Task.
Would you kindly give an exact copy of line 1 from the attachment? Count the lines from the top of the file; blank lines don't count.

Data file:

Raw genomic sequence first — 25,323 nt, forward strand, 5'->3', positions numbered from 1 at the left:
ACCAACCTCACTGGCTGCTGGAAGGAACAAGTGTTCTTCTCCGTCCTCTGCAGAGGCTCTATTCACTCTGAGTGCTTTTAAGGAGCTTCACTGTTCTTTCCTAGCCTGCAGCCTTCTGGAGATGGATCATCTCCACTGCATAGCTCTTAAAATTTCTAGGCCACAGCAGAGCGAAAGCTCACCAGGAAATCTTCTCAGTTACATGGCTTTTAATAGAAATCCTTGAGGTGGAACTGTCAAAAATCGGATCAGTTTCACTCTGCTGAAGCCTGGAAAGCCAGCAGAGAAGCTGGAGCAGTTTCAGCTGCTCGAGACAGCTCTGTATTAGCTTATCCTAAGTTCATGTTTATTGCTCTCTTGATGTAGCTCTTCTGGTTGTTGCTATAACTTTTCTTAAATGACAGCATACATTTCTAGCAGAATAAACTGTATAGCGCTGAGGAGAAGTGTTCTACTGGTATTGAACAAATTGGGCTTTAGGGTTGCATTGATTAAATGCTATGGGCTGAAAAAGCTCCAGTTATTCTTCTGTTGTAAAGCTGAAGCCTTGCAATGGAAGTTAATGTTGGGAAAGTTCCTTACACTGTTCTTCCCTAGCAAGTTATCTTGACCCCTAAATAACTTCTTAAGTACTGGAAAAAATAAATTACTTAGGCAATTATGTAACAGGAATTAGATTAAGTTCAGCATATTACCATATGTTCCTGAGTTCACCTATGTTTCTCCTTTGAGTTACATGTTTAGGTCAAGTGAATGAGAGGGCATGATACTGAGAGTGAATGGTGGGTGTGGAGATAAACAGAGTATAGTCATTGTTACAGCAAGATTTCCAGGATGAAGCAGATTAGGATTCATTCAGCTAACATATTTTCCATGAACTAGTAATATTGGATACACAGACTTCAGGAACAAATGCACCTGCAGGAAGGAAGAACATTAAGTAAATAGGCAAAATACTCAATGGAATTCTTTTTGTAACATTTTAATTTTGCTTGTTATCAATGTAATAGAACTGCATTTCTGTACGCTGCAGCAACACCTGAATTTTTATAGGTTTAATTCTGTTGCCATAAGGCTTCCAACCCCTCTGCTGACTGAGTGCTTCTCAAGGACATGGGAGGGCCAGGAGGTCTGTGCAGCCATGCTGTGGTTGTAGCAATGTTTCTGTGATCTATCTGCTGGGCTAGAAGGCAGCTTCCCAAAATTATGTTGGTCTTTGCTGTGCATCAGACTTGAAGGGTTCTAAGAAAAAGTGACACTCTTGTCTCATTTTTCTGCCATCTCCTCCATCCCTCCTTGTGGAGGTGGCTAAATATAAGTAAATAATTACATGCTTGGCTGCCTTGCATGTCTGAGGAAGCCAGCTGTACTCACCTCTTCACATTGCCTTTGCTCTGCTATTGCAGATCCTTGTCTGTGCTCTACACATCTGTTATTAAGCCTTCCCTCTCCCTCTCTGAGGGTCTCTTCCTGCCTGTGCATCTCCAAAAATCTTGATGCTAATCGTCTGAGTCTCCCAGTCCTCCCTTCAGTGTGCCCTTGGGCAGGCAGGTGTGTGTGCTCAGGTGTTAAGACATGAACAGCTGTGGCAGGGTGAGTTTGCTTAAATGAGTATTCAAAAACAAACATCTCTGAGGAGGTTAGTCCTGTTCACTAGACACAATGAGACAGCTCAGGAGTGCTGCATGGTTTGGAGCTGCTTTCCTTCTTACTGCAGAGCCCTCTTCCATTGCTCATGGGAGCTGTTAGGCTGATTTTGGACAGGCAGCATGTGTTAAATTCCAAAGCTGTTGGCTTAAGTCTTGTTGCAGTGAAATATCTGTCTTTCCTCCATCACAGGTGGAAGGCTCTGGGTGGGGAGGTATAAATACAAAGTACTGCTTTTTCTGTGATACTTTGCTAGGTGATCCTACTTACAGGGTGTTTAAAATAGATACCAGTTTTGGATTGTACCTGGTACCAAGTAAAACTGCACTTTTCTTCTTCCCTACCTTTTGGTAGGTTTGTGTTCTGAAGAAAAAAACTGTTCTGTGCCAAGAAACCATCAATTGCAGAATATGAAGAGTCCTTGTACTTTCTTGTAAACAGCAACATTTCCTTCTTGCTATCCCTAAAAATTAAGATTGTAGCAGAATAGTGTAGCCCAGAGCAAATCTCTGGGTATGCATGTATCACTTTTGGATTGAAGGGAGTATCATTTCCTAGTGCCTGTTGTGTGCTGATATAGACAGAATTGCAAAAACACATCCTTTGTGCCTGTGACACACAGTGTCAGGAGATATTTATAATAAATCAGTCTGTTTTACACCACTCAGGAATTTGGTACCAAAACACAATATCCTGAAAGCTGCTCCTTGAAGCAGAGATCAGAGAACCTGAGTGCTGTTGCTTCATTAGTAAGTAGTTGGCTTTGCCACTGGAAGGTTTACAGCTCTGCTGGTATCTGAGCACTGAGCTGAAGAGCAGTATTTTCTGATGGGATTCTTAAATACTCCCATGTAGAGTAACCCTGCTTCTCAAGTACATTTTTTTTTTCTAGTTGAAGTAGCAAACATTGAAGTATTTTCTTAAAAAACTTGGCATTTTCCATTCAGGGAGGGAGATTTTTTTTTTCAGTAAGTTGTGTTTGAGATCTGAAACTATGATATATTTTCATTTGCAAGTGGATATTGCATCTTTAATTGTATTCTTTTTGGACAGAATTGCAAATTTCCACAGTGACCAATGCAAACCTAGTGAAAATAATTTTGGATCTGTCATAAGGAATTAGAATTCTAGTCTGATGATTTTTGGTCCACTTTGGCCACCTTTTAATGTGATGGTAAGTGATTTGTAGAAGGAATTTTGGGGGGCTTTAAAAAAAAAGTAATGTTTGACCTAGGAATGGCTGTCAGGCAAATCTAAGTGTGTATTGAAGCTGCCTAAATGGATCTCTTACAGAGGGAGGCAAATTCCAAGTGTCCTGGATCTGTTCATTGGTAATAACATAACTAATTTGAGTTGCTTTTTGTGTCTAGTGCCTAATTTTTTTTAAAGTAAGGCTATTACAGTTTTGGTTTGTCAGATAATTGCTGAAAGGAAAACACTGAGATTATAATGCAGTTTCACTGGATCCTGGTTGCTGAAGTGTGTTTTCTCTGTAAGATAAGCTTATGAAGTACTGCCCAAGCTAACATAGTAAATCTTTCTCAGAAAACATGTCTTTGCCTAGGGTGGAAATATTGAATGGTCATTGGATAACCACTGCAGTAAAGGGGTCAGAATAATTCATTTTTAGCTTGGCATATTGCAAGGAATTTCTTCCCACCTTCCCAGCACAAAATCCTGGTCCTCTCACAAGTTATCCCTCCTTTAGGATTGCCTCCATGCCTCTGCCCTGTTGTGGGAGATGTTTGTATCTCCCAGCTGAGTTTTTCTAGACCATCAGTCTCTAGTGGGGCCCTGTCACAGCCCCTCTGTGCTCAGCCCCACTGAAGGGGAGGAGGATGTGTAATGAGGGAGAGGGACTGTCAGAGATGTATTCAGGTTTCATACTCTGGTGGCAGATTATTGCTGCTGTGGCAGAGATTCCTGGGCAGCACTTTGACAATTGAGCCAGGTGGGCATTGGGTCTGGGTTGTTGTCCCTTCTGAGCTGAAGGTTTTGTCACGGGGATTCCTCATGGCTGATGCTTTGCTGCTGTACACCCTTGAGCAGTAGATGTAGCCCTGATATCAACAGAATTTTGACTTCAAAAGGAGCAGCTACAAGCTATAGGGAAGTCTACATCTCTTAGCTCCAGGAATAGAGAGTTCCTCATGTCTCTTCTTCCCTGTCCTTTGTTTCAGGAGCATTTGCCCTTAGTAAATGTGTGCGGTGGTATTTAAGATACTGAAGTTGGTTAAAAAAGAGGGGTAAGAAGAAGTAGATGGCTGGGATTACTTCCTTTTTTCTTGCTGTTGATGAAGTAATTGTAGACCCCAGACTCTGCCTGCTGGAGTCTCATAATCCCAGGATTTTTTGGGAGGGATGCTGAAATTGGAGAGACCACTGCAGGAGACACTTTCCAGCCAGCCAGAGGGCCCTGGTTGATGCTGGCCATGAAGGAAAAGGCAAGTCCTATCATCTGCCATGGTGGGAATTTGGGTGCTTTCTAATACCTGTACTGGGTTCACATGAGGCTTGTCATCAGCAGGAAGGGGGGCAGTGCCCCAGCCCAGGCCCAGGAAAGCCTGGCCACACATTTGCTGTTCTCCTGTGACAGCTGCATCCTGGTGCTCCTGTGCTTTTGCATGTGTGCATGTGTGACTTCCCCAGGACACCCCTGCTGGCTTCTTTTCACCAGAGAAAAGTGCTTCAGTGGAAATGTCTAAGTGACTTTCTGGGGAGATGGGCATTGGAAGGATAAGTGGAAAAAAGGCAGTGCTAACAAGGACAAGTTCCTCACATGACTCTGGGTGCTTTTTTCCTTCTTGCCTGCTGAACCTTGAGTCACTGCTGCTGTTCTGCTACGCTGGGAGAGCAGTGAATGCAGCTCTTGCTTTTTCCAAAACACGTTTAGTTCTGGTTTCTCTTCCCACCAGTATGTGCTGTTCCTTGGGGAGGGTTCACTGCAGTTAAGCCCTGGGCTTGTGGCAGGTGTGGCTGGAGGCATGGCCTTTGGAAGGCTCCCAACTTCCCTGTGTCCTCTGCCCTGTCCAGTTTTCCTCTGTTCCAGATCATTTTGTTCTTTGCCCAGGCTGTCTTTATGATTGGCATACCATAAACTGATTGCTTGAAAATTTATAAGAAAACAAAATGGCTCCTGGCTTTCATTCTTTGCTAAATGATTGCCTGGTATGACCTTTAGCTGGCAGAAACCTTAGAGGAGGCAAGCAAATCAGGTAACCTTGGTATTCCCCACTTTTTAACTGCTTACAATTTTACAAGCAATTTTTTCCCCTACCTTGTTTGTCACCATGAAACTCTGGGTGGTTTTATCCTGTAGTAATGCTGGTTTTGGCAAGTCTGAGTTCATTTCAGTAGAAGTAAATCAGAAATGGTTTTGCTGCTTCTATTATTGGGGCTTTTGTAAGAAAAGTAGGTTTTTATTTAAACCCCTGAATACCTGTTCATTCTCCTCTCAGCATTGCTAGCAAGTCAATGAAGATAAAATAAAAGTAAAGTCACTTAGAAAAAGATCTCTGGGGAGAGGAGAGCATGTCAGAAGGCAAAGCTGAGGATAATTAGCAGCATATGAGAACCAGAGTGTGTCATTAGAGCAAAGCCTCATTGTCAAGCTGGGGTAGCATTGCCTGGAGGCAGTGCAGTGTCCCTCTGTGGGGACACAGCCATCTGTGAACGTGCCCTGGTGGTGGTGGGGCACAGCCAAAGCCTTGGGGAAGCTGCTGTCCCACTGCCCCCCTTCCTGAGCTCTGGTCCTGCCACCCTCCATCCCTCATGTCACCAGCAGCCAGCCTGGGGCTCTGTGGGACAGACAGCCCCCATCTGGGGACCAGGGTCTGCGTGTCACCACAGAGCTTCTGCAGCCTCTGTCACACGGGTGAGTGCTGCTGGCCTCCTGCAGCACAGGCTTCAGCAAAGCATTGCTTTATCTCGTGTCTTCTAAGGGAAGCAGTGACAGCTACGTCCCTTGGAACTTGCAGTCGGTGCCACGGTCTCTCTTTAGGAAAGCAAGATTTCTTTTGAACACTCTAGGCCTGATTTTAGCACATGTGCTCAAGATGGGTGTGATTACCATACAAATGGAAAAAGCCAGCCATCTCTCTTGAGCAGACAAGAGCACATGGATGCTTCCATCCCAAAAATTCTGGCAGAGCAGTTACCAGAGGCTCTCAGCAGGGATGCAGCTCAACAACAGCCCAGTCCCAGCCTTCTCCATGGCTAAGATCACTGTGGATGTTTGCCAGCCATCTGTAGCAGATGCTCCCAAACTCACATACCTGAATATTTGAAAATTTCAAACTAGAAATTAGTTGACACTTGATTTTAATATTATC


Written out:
Raw genomic sequence first — 25,323 nt, forward strand, 5'->3', positions numbered from 1 at the left: